The Food for Life Partnership (FFLP) project was set up to get pupils in England and their parents eating healthy food and learning how to cook it and grow it themselves. It also reconnects families with farms and the dilemmas of modern day food production. An independent evaluation of its work, by a team from Cardiff University and the University of the West of England (UWE), provides evidence that schools were rated more highly by inspectors after taking part in the FFLP programme. It also showed that pupils’ interest in healthy and sustainable foods is having a “nudge effect” on their eating habits and their parents’ shopping habits.
More than 3,600 schools are now members of the programme which encourages them to work towards Bronze, Silver and Gold levels of the Food for Life Partnership award scheme. Over 2,800 schools now serve Food for Life menus which are seasonal and freshly prepared with no hydrogenated fats or battery eggs.
The evaluation of the FFLP project found:
· More than twice as many FFLP primary schools received an Ofsted rating of outstanding following their participation (37.2% compared to 17.3% outstanding pre-enrolment). Headteachers reported a positive impact on pupil behaviour, attention and attainment.
· The programme is associated with changes in eating habits, with an increase in the proportion of primary school-age children reporting eating five portions of fruit or vegetables a day by 5 percentage points to 21 per cent (those reporting eating four or more portions rose by 12 percentage points to 49 per cent). And 45 per cent of parents said the family is eating more vegetables, with 43 per cent switching to healthier and more sustainable choices in the shopping basket.
· Disadvantaged pupils are benefiting: over a two-year period, free school meal take-up went up 13 percentage points in FFLP schools, 20.9 per cent in secondary schools, and by 21 per cent across the board in schools achieving our Silver or Gold award. Nationally, over 20% of primary school pupils and 30% of secondary school pupils eligible for healthy free school meals choose not to eat them for reasons including fear of stigma and the lure of fast food outlets.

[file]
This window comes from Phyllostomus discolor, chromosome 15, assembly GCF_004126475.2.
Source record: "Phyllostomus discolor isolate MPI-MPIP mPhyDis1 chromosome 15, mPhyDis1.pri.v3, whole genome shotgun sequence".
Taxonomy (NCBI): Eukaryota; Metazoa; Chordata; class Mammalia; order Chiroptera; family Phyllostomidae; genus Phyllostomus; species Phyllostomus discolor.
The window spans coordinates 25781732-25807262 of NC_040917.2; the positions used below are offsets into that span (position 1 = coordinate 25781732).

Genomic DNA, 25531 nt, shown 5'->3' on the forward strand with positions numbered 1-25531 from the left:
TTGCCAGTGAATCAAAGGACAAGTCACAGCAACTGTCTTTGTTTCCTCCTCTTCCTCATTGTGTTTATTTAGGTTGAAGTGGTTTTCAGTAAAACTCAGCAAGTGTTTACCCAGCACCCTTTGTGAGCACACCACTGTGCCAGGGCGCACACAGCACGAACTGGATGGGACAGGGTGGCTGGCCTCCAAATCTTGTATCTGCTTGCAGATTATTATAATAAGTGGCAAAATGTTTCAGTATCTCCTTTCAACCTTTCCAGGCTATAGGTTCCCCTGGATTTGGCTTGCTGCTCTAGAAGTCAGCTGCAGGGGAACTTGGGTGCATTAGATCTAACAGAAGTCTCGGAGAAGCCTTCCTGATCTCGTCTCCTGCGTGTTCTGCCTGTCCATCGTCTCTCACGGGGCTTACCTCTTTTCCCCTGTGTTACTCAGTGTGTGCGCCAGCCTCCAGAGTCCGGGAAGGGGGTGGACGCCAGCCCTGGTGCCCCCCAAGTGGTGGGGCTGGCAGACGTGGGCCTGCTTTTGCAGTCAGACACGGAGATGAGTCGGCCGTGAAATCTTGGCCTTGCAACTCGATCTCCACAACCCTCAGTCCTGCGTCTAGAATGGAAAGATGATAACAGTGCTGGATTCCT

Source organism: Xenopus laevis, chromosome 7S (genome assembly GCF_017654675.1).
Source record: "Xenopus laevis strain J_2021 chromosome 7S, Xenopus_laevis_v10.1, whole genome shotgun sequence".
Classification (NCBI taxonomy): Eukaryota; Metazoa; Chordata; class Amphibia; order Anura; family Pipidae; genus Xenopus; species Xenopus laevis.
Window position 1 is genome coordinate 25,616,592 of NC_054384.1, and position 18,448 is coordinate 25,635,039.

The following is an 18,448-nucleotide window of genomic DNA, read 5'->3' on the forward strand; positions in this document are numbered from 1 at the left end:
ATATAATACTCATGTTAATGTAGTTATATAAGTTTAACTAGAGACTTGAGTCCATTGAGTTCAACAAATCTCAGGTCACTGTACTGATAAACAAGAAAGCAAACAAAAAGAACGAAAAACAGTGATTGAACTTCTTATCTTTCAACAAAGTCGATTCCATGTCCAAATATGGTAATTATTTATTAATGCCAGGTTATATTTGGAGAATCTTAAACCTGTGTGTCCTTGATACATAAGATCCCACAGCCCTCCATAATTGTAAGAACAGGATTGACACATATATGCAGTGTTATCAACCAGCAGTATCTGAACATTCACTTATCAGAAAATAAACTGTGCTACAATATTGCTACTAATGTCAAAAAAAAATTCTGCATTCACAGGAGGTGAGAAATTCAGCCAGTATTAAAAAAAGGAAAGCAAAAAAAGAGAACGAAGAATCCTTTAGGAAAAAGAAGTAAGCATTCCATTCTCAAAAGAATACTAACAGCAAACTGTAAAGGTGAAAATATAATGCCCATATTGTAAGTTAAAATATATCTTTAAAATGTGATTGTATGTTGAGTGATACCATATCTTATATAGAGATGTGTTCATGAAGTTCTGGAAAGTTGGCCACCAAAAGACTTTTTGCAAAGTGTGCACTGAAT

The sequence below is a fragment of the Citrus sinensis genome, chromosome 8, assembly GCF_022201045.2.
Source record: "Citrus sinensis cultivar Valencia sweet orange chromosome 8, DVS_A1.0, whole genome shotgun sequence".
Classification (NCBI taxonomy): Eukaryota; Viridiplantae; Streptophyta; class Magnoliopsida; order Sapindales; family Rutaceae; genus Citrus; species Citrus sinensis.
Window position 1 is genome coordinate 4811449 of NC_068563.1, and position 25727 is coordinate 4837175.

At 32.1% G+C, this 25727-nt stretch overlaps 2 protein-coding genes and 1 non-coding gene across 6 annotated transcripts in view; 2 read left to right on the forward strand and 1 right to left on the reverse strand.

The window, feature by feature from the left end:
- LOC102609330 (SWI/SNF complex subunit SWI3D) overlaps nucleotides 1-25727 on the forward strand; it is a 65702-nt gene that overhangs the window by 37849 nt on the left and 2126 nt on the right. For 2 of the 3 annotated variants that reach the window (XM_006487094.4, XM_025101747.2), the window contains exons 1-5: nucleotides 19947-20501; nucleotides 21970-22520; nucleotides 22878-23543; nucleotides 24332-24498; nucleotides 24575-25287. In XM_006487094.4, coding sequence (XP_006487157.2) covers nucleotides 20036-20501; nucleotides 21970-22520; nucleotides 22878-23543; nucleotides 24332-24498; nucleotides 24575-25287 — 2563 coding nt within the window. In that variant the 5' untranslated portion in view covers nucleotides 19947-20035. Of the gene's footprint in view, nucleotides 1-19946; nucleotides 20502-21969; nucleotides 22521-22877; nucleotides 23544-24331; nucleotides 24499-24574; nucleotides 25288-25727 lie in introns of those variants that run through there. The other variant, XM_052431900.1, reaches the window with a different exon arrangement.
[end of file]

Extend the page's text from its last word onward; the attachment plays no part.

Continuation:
· Inspectors have recognised the positive role of FFLP in supporting personal development and wellbeing: 67.1 per cent of schools felt the programme had a clear impact on their Ofsted report in terms of pupils’ personal development and well-being.
Libby Grundy, director of the Food For Life Programme, said: “The UK already has the highest rate of childhood obesity in Europe, with almost a quarter of adults and about one in ten children classed as obese and a further 20-25 per cent of children overweight. The evidence shows that our programme has made a positive difference to improving diet and this in turn is having a knock on effect on behaviour and attainment. Yet, just as the programme looks as if it has reached the tipping point in terms of making a cultural shift, cuts to local authority school meal budgets – and an uncertain funding future for the FFLP programme itself – could undo all the good work.”
Professor Kevin Morgan, of Cardiff’s School of City and Regional Planning who was part of the research team said: “This research shows that ending the Food For Life Partnership scheme because of the current short-term emphasis on cost cutting would have a negative long-term impact on public health and the public purse.”
Mat Jones at the University of the West of England says: “FFLP is a remarkable project in its ambition to connect food issues across the whole school and out into the community. It brings together students, teachers, cooks and parents in a shared mission. This holistic approach appears to make a lot of sense for children who are encouraged to take their learning from classroom to dining hall and into their homes. Evidence of positive outcomes – for health, environmental awareness, wider learning and parental involvement – highlight the potential of joined up action in schools.”
Monty Don, presenter of Gardeners’ World and president of the Soil Association said: “The children in FFLP schools not only eat good food, they also learn where it comes from, how it is produced and how to grow and cook it. Mealtimes are transformed into more positive social experiences in which pupils can sit down to eat together and learn better manners and conversation skills.”
A full copy of the report can be obtained at https://eprints.uwe.ac.uk/14453/